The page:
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Evergreen

68 EVERGREEN Autumn

68 EVERGREEN Autumn Above: Jester and musician. GEORGINA HINE Right: A striking black-andwhite picture of the dancers in the Market Place. GEORGINA HINE Far right: The troupe at Blithfield Hall. GEORGINA HINE Terry explains how some people interpret their enactment as a fertility dance. For them, “It’s like the rutting season when you see the horns going back and forward and the circling part of the dance, where the female teases the male.” Others in the village regard it as a celebration of getting the harvest in. Some people have postulated it as an assertion of local forestry rights. For Terry and his troupe, there is no exact definition of when it started, and what it represents. He lets others draw their own conclusions; his sole concern is to see this tradition carried on. Everyone would assume the antlers used in the Abbots Bromley Dance were deer, but they are in fact reindeer so the mystery deepens. Reindeer were extinct before Saxon times. It seems the likely source of these antlers came from Scandinavia. The area around Staffordshire was settled by both the Saxons and Danes. The neighbouring River Trent would have ensured a feasible route between Viking settlements and Denmark and Norway via the Humber Estuary. When the second brown (antler) was damaged, just over 20 years ago, it was sent to Derby University where it was carbon-dated to the year 1065 plus or minus 80 years, which raises yet another conundrum for those seeking a comprehensive explanation. The day begins at 7.30am when the antlers are collected from St. Nicholas’ Church. They’re kept in the Hurst Chapel under the supervision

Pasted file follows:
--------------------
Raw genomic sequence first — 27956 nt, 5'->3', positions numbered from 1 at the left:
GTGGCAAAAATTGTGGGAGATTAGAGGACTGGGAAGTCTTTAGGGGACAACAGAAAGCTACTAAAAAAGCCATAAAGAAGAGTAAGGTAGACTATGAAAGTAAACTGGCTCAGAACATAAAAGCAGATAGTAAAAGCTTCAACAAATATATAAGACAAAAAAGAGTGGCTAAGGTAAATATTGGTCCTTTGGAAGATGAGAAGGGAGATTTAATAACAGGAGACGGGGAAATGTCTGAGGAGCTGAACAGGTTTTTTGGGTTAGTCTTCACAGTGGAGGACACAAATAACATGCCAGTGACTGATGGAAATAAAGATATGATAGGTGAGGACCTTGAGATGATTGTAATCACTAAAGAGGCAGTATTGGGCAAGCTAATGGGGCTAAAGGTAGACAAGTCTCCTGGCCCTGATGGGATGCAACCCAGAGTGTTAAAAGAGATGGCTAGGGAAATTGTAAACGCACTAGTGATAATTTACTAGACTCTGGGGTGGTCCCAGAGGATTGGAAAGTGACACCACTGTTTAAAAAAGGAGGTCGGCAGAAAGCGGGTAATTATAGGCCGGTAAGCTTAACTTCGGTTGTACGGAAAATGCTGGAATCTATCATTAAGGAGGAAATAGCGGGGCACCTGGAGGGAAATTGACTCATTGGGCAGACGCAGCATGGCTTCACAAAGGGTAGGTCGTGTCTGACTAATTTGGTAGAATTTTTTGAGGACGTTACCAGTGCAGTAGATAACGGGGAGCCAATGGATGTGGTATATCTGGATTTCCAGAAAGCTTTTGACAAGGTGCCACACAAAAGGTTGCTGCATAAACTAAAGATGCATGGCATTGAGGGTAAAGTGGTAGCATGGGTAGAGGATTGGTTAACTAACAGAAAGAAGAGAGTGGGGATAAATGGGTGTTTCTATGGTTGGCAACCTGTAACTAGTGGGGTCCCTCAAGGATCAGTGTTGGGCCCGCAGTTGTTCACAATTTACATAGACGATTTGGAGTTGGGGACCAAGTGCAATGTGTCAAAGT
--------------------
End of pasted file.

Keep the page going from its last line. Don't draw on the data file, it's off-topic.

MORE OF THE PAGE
2017 EVERGREEN 69 of the local vicar. The horns are fixed to wooden stags’ heads dating from the 16th century and clearly seem to represent the hunted rather than the hunters. One item that is not removed from the church is the former Hobby Horse. It’s too old and fragile and has been replaced by a more durable and lighter version. After a short service, the horns are first “danced” in front of the church. The dance consists of two parts, but as Terry tells me there can be variations. It begins with the horn-bearers forming a silent circle. The music begins with the leader breaking the circle and snaking his way between the second and third dancers. The rest follow him, then they form two lines with three dancers in each line facing each other. The antlers are raised with the white horns opposing the brown horns. The two lines advance and retire and cross sides as they appear to lock horns (but never do). The dancers used to wear their own clothes which they decorated with a few ribbons and bits of coloured cloth. The more modern costumes came into existence just before Queen Victoria’s Golden Jubilee in 1887 and were designed by the daughters of John Manley Lowe Jnr. who was the vicar at the time. Various costumes followed over the years. The present costumes for the horn carriers consist of contrasting shirts and waistcoats for those carrying the antlers. The white horn carriers wear

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